June 9, 2010 – I have always been of the mindset that all human beings are inherently good. Yes, the tenets of the idealists do hold firm with me, even if only in a Utopian world. In Utopia, people love one another for who they are, flaws and all. In Utopia, friendships are made easily, and enmity is rare. In Utopia…only in Utopia.
Living in the city all my life has made me a robust and fast-paced individual. This allows me to make friends easily. At a party I’m the girl who’s mingling and talking with everyone.
Because of the many friends, no, acquaintances that I have made, I’ve always been invited to parties or events that require that ultimate party girl because that is who I was. I’m not that person anymore. But wait, I get ahead of myself.
It was the month of June two or three years ago when I met him. Tall and willowy, boasting a crew cut that would put a soldier’s to shame. I met him quite by accident at a party. Ideally we would never have talked, but the fact that he was standing all alone near the radio sipping his drink caught my attention.
“Hi,” I said to him.
“Hi,” he replied.
“Forgive me for being so direct but what is a fine brother like you doing standing all alone in a room full of beautiful, mostly single women?”
He laughed out loud. Let me take a moment to describe his laugh. It was a hearty one; one of those that come from the bowels of the stomach. And he had really white teeth one could almost think that he had them professionally cleaned. He also had a dimple on his right cheek that made him seem really young.
He said, “Well this is not my kind of scene. I’m only here because my cousin dragged me out because she said I’m too much of a recluse.”
“Hold that thought. Let me get a refill of my drink. Would you like one?”
“Yeah sure, please I’d like a Coke.”
“Just a Coke?”
“Yes please. I don’t drink.”
If his shyness had caught my attention, his apparent lack of interest in women and the fact that he did not drink definitely captivated me.
“So far, so good. You are interesting,” I said when I returned, a Coke in one hand, a beer in the other. “So what is your kind of scene?”
“Definitely not this one,” he replied, a slight smile playing on his lips.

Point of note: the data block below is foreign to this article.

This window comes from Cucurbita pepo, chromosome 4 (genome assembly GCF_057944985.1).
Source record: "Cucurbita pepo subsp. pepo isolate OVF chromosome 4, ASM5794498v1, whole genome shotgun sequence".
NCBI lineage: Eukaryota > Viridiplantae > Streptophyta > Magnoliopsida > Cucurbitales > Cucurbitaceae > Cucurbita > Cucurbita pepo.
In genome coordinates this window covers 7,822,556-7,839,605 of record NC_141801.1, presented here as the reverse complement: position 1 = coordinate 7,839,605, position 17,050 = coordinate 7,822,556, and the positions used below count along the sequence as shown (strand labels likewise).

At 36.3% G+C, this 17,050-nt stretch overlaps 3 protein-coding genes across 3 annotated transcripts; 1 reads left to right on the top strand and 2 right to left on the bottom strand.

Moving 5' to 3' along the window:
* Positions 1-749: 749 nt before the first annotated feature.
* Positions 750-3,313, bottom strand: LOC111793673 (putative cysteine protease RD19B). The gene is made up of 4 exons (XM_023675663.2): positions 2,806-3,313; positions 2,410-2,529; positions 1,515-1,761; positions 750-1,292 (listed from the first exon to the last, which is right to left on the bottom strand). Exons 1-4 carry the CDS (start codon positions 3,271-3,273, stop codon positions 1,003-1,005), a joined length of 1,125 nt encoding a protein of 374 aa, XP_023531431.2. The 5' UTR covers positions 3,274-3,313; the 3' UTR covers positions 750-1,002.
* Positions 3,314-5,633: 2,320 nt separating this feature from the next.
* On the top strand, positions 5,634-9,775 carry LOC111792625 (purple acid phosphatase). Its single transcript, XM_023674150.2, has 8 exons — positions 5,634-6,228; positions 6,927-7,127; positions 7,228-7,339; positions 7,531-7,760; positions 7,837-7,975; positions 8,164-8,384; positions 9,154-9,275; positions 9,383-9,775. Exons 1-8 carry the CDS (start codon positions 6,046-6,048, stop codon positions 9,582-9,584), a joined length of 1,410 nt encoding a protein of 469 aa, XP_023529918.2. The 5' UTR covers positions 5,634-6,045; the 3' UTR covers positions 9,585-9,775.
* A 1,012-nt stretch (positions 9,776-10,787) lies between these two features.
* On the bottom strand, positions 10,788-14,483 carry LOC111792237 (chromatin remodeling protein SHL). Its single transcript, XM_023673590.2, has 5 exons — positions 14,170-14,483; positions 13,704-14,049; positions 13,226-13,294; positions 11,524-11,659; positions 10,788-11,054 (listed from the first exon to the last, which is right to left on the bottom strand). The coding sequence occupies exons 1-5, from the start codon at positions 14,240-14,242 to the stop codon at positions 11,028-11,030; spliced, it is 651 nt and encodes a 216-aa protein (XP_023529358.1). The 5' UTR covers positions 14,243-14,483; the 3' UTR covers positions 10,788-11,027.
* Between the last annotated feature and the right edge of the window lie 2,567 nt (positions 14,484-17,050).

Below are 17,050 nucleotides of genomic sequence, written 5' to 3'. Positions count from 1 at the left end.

“Evasive, aren’t we?” I shot back.
“No, I’m not being evasive. I just think you’d probably find it a bit strange.”
“Can I ask you something?”
“Sure, go ahead.”
“What’s your first impression of me?”
“Well… You are definitely outgoing and you seem like someone who loves fun.”
I giggled. “Well that’s very true. But on the flip side, I’m introverted in some ways.”
He snickered. “Yeah right. How?”
“I love having alone time. Many times I just like to sit and listen to music and write or read a book.”
“That sounds cool, but how often do you do it?”
“Four out of every five opportunities I have to go out,” I replied, smiling slightly.
He looked taken aback. “Wow,” he began, and took a sip of his Coke. “I would never have figured. I mean, I know we’ve just met, but really, I wouldn’t have imagined that.”
“Well, there you are. So what is your kind of scene?”
“I like the arts. I’m into plays and cultural things and I like to go for such events.”
“Really? That’s so cool! I love plays as well! My favorite theater group is Festival of Creative Arts. What’s yours?”
“I love FCA as well. I think they are awesome and really funny. But I also like Phoenix and Heartstrings as well.”
“I love this! I rarely have someone who I can talk to about that aspect of my life.”
“I won’t lie, right now I’m impressed. I would never have figured you for an arts person.”
“Ha, I’ve even subscribed to an arts news letter that tells me what’s happening every week in the arts world.”
“That’s really cool.”
“Again, forgive the boldness, but may I have your number?”
Shyly smiling, he said, “Sure thing. You really are forthright.”
I smiled back. “Not all the time. But I like you. I definitely will look you up sometime.”
“Yeah, that would be lovely. Maybe we could go for a play or something.”
“I would love that.”